Published in 2017 by Sourcebooks Fire
2 out of 5 stars
What if you could ask for anything- and get it?
In the sandy Mojave Desert, Madison is a small town on the road between nothing and nowhere. But Eldon wouldn’t want to live anywhere else, because in Madison, everyone gets one wish—and that wish always comes true.
Some people wish for money, some people wish for love, but Eldon has seen how wishes have broken the people around him. And with the lives of his family and friends in chaos, he’s left with more questions than answers. Can he make their lives better? How can he be happy if the people around him aren’t? And what hope is there for any of them if happiness isn’t an achievable dream? Doubts build, leading Eldon to a more outlandish and scary thought: maybe you can’t wish for happiness…maybe, just maybe, you have to make it for yourself.
Let’s talk about the plot:
I received a copy of this book from Harriet McInerney at NewSouth Books in exchange for an honest review. This does not affect my thoughts on the book.
Okay, so I admit that initially I was intrigued by the premise of this book. It instantly made me think ‘what would I wish for’ if granted a wish on my 18th birthday? So I was intrigued to learn more about the whole concept of the wish granting town of Madison. Unfortunately for me, that didn’t last long for me, and I’ll tell you why below.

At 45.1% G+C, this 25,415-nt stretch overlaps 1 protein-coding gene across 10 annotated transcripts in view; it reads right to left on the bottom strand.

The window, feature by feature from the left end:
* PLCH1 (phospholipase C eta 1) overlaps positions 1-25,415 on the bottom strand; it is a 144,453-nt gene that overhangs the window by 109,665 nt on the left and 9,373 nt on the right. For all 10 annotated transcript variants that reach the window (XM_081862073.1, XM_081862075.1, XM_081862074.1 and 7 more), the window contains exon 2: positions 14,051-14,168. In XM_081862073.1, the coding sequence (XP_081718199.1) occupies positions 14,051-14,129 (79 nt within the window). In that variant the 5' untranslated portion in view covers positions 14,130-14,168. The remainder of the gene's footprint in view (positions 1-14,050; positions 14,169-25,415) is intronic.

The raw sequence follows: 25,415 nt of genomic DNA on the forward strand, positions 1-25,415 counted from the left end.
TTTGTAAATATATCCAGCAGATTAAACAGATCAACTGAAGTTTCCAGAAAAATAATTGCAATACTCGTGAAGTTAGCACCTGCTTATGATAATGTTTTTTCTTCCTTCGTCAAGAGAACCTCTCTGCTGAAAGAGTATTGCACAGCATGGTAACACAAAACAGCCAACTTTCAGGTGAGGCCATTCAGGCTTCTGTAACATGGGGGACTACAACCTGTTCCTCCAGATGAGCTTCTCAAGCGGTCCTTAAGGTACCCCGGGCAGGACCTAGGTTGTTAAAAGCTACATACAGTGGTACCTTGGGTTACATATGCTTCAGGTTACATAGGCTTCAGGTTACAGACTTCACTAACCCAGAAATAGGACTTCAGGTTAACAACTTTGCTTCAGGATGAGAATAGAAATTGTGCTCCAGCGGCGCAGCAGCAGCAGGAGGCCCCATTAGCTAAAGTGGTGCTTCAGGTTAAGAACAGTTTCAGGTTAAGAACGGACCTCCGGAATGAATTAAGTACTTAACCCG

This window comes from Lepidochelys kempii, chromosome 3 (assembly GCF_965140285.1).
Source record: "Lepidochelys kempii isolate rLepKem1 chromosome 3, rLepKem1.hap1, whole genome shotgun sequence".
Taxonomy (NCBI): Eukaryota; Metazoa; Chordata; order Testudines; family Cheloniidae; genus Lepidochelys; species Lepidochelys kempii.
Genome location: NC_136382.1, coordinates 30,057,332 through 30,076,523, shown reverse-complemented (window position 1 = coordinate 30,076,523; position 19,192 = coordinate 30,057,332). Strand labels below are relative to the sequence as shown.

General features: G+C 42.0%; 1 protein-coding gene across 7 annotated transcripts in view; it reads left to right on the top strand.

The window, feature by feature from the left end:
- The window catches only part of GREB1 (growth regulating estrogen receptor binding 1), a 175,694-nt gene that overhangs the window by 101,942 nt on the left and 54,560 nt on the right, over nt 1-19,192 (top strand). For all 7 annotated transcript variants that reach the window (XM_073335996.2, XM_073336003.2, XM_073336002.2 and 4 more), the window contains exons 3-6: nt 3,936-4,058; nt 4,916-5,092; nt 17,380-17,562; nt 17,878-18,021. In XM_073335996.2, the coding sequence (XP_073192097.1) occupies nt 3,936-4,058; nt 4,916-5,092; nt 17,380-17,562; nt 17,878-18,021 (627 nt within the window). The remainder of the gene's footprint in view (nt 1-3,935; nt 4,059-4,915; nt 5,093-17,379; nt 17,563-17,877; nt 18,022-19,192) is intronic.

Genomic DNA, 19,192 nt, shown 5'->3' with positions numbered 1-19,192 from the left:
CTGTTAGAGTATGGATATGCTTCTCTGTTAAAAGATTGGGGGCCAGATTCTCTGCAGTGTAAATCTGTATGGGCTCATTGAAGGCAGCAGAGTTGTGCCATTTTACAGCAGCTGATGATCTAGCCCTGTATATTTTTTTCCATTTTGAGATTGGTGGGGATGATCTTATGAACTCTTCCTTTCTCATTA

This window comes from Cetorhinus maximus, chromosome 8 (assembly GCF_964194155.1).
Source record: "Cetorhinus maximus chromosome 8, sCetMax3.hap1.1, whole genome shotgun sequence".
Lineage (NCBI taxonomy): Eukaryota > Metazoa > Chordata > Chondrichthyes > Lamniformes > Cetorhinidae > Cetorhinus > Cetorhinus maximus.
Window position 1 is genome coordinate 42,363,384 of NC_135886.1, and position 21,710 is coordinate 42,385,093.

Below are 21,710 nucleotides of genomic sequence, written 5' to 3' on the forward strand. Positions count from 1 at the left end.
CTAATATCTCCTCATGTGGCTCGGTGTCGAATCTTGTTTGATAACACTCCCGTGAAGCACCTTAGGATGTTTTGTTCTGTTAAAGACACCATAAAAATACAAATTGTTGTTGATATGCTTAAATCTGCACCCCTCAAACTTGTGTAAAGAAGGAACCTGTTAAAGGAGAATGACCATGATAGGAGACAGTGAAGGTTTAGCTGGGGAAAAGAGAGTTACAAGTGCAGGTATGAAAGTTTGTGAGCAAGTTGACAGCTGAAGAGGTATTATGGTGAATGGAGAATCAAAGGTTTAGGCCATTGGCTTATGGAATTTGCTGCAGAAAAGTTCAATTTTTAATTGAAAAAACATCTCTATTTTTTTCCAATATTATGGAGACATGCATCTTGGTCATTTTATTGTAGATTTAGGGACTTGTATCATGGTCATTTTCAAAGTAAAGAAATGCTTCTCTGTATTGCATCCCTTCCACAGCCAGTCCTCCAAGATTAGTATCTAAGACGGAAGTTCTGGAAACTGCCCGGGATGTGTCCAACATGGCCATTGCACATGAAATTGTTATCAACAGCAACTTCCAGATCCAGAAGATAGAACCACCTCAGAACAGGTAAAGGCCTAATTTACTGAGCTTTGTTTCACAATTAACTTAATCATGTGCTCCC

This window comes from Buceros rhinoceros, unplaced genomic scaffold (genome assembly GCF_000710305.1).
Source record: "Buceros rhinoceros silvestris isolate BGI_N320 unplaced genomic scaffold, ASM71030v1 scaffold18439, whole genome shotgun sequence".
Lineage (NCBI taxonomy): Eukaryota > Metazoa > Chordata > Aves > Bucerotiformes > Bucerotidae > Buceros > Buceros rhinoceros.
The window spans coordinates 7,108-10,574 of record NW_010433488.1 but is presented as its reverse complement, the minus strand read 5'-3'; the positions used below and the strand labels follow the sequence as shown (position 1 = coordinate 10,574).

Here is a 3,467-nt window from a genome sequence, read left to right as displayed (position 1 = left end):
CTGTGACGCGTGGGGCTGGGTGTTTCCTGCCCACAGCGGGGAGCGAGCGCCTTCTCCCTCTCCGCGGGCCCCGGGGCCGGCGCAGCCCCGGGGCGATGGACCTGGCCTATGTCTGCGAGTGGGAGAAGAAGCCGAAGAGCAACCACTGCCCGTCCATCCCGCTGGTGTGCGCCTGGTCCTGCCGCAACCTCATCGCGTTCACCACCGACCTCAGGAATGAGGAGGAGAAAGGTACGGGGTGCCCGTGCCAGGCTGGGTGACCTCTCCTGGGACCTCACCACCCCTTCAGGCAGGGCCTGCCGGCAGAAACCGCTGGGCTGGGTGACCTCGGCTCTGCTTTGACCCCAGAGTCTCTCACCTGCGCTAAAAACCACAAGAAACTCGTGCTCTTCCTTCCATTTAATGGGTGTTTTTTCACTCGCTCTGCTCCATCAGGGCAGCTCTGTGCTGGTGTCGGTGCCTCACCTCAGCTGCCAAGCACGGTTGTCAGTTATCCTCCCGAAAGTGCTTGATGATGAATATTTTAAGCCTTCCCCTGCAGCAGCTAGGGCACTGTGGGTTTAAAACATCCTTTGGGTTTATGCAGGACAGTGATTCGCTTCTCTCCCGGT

Let’s talk about the characters:
Eldon, our narrator – we see everything in this book through his eyes, well aside from the flashback chapters, but as much as I wanted to like him, I really couldn’t! I felt like he was at times so shallow and he didnt think before he spoke! He was snarky to Eleanor, saying how she clearly didn’t wish to lose weight, and he was blaming himself for his sister’s brain dead situation, and as much as I wanted to feel bad for him I couldn’t! Because he should have been there!
I feel like the rest of the characters ardent really given a great deal of page time, aside from when we learnt about what they wished for and why. But even then, I feel like a lot of that wasn’t fully thought out, and as the story went along all these characters felt the same to me, and I really struggled to connect with any of them.
Let’s talk about the writing:
I didn’t enjoy the writing, only a little bit because it made me think about my own wish. The writing was so long winded, I felt like a lot of it was filler and the whole story just seemed a bit contradictory at the end; Eldon’s goals kind of took a turn – and I was a puddle of annoyed confusion by the end. The writing was split into the present, counting down to Eldon’s wish day, and then when he interacts with certain characters, it flashes back to their early life and why they wished for what they did. All in all, I feel like this had he potential to be a really interesting story, but between the jerky character and mundane writing, it didn’t do much for me at all.
I’ll leave it there. Thanks again to Harriet McInerney for the review copy.